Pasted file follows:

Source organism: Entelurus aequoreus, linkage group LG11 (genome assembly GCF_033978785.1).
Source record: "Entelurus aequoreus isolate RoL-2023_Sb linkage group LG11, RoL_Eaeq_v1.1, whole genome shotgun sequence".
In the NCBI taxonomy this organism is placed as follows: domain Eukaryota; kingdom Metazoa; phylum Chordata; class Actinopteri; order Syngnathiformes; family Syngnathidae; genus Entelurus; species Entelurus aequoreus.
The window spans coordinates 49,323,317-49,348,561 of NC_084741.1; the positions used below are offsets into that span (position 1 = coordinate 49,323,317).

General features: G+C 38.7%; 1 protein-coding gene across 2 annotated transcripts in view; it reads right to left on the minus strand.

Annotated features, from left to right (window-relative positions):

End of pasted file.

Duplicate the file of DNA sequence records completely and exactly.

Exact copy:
Source organism: Entelurus aequoreus, linkage group LG11 (genome assembly GCF_033978785.1).
Source record: "Entelurus aequoreus isolate RoL-2023_Sb linkage group LG11, RoL_Eaeq_v1.1, whole genome shotgun sequence".
In the NCBI taxonomy this organism is placed as follows: domain Eukaryota; kingdom Metazoa; phylum Chordata; class Actinopteri; order Syngnathiformes; family Syngnathidae; genus Entelurus; species Entelurus aequoreus.
The window spans coordinates 49,323,317-49,348,561 of NC_084741.1; the positions used below are offsets into that span (position 1 = coordinate 49,323,317).

General features: G+C 38.7%; 1 protein-coding gene across 2 annotated transcripts in view; it reads right to left on the minus strand.

Annotated features, from left to right (window-relative positions):